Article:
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Home> Catalogue > December 2010



Crow Indian with Peace Pipe
by James Bama

James Bama met Henry Bright Wings during a medicine ceremony performed in the tepee of a Crow medicine man in Wyola, Montana. He was then 68. Bama liked his classic face, which he thought would have been appropriate on a buffalo nickel. When Bright Wings visited Old Trail Town in Cody, Wyoming several years later, Bama dressed him in historical costume including a pre-1900 headdress and a very old buffalo robe from the Old Trail Town Museum in Cody.

In earlier times the right to wear a headdress had to be earned, usually in battle. Today even women and children sometimes wear a showy nontraditional war bonnet for pow-wow dance parades and celebrations. Many men feel that their age is entitlement enough, but others will not wear a headdress because they do not consider it their proper. Bama met a Pine Ridge Reservation Indian who would not pose in a headdress even though he was 45 years old and certainly looked venerable enough.

Greenwich Workshop Fine Art Giclée Canvas:
limited to 75 s/n.
21"w x 17"h.
$595


 



The Pawnee
by James Bama

James Bama has derived a great deal of joy from the friendships he has developed with many of the Native American subjects of his portraits. Years ago, he discovered that on a personal level, they are often very different from the confrontational image they often project. For example, Wes Studi, a full-blooded Cherokee, established an impressive screen-acting career with his intense portrayals of a Pawnee war-party leader in Dances with Wolves and as the vengeful Magua in The Last of the Mohicans, yet Bama found him genial and obliging. During their visits to the Bama home, Studi and his children often spent happy hours playing basketball with the artist and his son. The cultural gap was bridgedas two fathers enjoyed time with their children.

Greenwich Workshop Fine Art Giclée Canvas:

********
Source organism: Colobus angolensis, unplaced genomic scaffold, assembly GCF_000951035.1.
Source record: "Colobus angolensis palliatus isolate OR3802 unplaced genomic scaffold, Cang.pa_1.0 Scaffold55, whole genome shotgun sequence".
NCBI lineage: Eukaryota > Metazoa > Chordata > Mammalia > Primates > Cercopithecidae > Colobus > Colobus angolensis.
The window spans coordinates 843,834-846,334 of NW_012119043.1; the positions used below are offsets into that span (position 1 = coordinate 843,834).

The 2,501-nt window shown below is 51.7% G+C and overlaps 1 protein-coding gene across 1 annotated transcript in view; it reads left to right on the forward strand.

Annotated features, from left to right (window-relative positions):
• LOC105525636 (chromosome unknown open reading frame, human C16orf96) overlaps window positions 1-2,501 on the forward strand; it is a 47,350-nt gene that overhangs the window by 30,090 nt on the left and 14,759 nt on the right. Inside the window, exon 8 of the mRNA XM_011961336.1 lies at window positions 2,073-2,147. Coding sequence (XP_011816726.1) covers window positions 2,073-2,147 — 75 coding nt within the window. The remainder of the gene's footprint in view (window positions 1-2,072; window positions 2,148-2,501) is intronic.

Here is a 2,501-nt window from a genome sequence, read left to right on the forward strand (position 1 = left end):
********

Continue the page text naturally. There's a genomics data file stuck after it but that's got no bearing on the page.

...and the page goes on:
limited to 125 s/n.
15"w x 19"h.
$545




Holy Man - Holy City
by James Bama

“This is one of my favorite paintings because of the combination of the location and the subject,” says James Bama. “I had the chance to attend two different ceremonies this holy man performed. He’s a Crow Indian and a member of the Whistling Water Clan. The Crow are the only plains tribe with a clan system. I think there are about ten different clans in the tribe and the Whistling Water Clan is the largest. That makes him a very important person in Crow society and an impressive subject to paint.”

“The Holy City is a lava formation about 8 miles from my house in Bighorn National Forest, leading into Yellowstone National Park. The same volcanic activity that created Yellowstone’s landscape formed these. They are very dramatic. Putting the two together made a great deal of sense because they are both such moving subjects. One would think that they represent two very different kinds of inspiration, but the more you think about it, the more you realize they actually belong together.”

Greenwich Workshop Fine Art Giclée Canvas:
limited to 75 s/n.
23"w x 18"h.
$545



Also James Bama


Heritage
by James Bama
Anniversary Edition™ Canvas


1880s Still Life
of Saddle and Rifle

by James Bama
SmallWorks™ Canvas

Buffalo Bill—4th of July
by James Bama
Canvas


Buffalo in Storm
by James Bama
Canvas


Black Elk´s Great Grandson
by James Bama
Canvas

Waiting for the Grand Entry
by James Bama
Canvas

 

 

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